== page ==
This week I met a Syrian refugee, Omar*, who is part of an online group of volunteers giving life-saving safety advice to refugees paying money to smugglers to help them cross from Turkey to Greece by boat.
It’s a perilous journey and one that ends in tragedy for men, women and children every day. Statistics released by the Turkish Coast Guard reveal 91,000 people were picked up from the Aegean Sea in 2015 an average of 250 people each day. In just one 24-hour period in November, the coast guard rescued more than 500 people.
Syria Refugee Crisis, Boat, Virgin Unite
Omar* is a softly spoken, highly qualified, professional man who had a good career in his home city before the Syrian civil war. He protested against President Assad’s political reforms and fled to Syria in fear of his life.
Social media helped him connect to other refugees around the world and 12 months ago he volunteered to be an admin for the Facebook group, Rescue Migrants in the Mediterranean, which gives weather and navigation assistance to refugees considering crossing the Aegean. The group is anti-illegal immigration and does not encourage anyone to risk their lives by making this dangerous journey.
Omar, now waiting for his asylum claim to be processed in the UK, said: “Ten of us run this group because we know people are paying to get across and die because the boat is overcrowded, the engine breaks down, they get lost, they land somewhere without aid infrastructure, or sail when the waves are too high. We want to prevent deaths and give refugees the information they need to help them get across safely. We also share photographs of dangerous smugglers.”
Map, Virgin Unite, Syria Refugee Crisis,
Since January last year, Omar has given on-call support to 1,500 boats, each carrying 40 to 45 people. He explained: “Our Facebook group gives a daily weather report with wave height and visibility. We share our mobile numbers so people can call us 24 hours before they leave. We add them to a WhatsApp group and tell them to fully charge their phone, bring another charged battery with them and enable international calls. If the weather is too bad, we plead with them not to cross.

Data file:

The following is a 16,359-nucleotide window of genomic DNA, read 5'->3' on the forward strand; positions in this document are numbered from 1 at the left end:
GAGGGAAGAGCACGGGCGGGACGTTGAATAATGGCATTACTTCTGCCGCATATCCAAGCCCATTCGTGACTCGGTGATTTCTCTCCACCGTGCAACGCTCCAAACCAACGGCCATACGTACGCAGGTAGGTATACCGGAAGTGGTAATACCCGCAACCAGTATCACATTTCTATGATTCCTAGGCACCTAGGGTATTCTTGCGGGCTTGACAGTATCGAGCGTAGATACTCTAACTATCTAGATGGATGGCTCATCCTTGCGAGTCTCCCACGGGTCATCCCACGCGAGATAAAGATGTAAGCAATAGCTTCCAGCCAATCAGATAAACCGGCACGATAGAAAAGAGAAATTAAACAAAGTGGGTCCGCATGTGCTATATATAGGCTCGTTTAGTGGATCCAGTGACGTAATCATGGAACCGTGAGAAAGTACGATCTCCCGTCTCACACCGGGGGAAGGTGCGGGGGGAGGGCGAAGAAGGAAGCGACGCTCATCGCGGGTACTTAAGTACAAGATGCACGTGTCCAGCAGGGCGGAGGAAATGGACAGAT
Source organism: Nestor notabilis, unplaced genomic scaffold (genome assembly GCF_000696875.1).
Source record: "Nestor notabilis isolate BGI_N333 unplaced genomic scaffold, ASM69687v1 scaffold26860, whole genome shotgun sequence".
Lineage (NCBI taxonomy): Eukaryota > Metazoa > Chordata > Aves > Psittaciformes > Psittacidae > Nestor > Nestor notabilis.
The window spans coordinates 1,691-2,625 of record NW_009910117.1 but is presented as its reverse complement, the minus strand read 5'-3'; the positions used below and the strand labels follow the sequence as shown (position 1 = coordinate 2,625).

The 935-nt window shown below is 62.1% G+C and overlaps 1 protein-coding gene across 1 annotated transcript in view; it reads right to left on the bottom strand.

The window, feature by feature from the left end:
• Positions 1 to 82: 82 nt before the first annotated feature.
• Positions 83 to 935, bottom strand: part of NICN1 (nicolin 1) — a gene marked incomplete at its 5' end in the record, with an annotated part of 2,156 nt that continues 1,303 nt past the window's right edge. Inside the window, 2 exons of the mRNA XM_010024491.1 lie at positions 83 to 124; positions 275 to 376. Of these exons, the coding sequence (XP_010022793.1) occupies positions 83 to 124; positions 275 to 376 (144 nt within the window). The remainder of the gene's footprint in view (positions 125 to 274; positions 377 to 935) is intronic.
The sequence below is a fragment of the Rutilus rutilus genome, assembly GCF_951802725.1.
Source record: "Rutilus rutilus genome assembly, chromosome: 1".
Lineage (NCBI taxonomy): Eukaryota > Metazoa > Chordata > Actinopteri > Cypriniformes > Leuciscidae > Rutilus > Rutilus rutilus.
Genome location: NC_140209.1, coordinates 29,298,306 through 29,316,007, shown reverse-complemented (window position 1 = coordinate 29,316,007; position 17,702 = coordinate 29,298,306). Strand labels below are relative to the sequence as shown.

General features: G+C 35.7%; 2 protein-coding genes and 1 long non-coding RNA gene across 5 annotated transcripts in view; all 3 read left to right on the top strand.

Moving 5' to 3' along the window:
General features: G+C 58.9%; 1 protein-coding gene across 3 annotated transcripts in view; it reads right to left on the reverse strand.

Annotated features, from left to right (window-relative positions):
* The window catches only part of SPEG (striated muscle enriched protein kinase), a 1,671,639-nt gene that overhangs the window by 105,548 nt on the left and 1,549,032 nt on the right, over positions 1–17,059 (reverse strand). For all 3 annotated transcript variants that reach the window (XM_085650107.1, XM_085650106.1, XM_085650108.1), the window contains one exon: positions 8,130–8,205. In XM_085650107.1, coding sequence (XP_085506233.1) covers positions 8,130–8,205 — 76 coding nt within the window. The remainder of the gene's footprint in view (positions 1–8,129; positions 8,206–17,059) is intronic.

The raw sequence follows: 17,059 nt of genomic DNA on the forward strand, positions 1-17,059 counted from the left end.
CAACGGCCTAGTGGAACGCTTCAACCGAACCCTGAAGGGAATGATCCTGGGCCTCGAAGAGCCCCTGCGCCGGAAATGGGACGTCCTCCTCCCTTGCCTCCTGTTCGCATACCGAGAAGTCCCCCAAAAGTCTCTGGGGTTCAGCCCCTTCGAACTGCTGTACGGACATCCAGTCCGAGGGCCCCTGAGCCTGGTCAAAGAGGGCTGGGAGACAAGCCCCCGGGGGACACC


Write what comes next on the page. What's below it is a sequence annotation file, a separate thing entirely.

“When they set off, usually in the dark, we ask for their coordinates so can we follow them on Google maps. They call us every 10 minutes and we keep tracking them, giving them navigation advice, until they land in Greece. Sometimes the engine will break because they are new and haven’t been worn in. We give technical help over the phone, often sharing photos so they understand what to do to get the motor started. If we don’t hear within 10 minutes we alert the coast guard. It can take 30 minutes for help to reach them.”
Omar said: “Smugglers in Turkey charge €1500 per person for a seat on a rubber boat packed with 40 people. If they can’t get the top price for each seat, they will over pack the boat with 60 to 65 people. Then it becomes dangerous and the boat is likely to sink. Wooden boats are very dangerous as they are usually old and sink without warning.
“The smugglers do not drive the boat, the refugees have to do it themselves. Often they do not get a choice where they launch from or when. They are regularly forced at gunpoint to travel when the weather is poor and the waves are too high. This is particularly dangerous when boats have too many people on board.
“Smugglers are making so much money out of the refugee crisis. In the summer months last year, 100 boats were launching each day. That’s a daily turnover of about €500,000.”
So if you see a refugee with a smartphone, just remember Omar’s work. They could be using social media to save lives.
*Name has been changed to protect his identity.
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